The Nazis promoted the Olympics with striking poster and magazine spreads which compared Nazi Germany with Ancient Greece. This propaganda used the image of ‘the body beautiful’ to promote the myth of Aryan racial superiority and physical power. The stereotypes pushed were of tall men, with blonde hair, blue eyes and chiselled features and blonde, slender, beautiful women. These images reflected the high importance the Nazi regime placed on physical fitness and the message was clear - Nazi Germany was the rightful heir of an Aryan culture. In a cynical move, designed to appease international opinion, Hitler ordered that all anti- Semitic propaganda posters be removed from Berlin for the duration of the Games.
In a lavish opening ceremony on 1 August 1936 Adolf Hitler opened the 11th Olympic Games of the modern era. A total of 49 teams competed – a higher total than at any previous Olympics. The two largest teams were Nazi Germany, with 348 athletes, and the USA with 312. The Soviet Union did not participate at the Berlin Games or at any other Olympiad until the 1952 Helsinki Games.
The Nazis inaugurated a new Olympic ritual at the opening ceremony. A lone runner arrived bearing a torch carried by relay from the site of the ancient Games in Olympia, Greece. This Nazi innovation has been followed ever since. Hundreds of athletes marched into the stadium, team by team, in alphabetical order. The most tense moments came when athletes from the USA, Britain and France marched passed Hitler. The British and US athletes refused to give Hitler the Nazi salute but the French team gave the salute in one of the most shameful acts of appeasement in the run up to the Second World War.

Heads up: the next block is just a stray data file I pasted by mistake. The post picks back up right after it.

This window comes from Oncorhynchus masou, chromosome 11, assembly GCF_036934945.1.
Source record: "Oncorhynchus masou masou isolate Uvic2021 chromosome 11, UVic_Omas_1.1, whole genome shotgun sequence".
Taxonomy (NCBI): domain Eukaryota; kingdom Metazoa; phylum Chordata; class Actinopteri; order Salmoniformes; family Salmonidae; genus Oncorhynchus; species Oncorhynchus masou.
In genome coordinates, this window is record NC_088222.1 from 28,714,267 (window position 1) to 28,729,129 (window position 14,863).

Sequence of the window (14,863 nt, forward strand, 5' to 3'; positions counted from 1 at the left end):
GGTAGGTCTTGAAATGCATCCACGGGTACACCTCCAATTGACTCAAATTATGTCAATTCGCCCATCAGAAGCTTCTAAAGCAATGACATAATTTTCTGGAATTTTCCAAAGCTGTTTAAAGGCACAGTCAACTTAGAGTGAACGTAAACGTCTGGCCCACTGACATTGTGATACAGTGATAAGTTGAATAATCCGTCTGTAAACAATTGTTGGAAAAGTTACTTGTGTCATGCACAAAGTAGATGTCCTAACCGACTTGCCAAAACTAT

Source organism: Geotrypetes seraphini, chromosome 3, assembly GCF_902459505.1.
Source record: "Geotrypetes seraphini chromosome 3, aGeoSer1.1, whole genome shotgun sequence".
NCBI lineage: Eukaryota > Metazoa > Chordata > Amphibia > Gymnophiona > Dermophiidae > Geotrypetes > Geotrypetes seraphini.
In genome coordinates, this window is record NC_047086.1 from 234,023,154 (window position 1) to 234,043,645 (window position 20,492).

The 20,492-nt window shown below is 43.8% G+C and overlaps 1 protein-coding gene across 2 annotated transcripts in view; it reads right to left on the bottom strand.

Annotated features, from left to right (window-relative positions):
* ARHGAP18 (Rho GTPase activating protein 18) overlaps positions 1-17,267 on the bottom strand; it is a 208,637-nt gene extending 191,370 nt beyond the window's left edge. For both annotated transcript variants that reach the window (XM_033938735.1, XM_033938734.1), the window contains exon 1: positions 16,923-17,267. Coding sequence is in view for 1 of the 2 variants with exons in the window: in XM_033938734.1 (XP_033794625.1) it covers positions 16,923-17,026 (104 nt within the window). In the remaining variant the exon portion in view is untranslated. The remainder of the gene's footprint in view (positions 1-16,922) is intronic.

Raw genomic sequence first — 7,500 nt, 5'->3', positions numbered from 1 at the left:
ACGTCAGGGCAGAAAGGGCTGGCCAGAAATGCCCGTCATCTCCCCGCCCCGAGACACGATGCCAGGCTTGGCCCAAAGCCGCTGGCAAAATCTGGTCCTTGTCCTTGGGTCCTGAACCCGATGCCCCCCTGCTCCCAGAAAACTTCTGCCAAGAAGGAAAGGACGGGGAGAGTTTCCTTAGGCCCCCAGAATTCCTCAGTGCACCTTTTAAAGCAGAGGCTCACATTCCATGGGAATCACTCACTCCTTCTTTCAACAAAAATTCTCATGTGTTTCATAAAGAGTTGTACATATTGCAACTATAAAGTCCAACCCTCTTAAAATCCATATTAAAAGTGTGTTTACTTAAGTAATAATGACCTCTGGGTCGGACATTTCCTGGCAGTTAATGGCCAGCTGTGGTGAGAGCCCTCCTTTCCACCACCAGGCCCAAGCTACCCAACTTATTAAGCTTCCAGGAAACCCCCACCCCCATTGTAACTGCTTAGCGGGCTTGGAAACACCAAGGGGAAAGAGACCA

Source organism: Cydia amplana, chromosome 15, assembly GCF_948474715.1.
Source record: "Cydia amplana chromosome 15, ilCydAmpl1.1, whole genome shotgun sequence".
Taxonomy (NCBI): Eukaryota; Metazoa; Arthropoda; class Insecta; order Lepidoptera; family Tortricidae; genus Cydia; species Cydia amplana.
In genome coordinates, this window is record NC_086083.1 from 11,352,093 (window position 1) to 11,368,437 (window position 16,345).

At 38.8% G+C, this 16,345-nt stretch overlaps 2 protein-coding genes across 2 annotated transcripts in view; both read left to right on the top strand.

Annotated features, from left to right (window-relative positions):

The Nazi idea of racial superiority also suffered a massive psychological blow. The undoubted star of the Berlin Olympics was not a blonde, blue-eyed German, but Jesse Owens, the US athlete who won four gold medals in the 100 and 200 metres sprint, the long jump and the 4×100 metres relay.
Yet in most other respects Hitler’s regime did make huge propaganda capital from the 1936 Olympic Games. German athletes topped the medal table and the Western press heaped lavish praise on the organisation of the Games. The New York Times claimed the Games had “put Germany back in the fold of nations,” and some even thought the Games heralded a German desire for peace.
The US correspondent William Shirer wrote: “I’m afraid the Nazis have succeeded with their propaganda. First, the Nazis have run the Games on a lavish scale never before experienced, and this has appealed to the athletes. Second, the Nazis have put up a very good front for the general visitors, especially the big businessmen.”
Another of Hitler’s lasting legacies from the 1936 Olympics is the prevailing concept of the ‘body beautiful’ and the myth that the body is more important than the mind, two themes which continue to permeate today’s media and society.
Professor Frank McDonough is responsible for organising LJMU’s National Identity Lecture Series.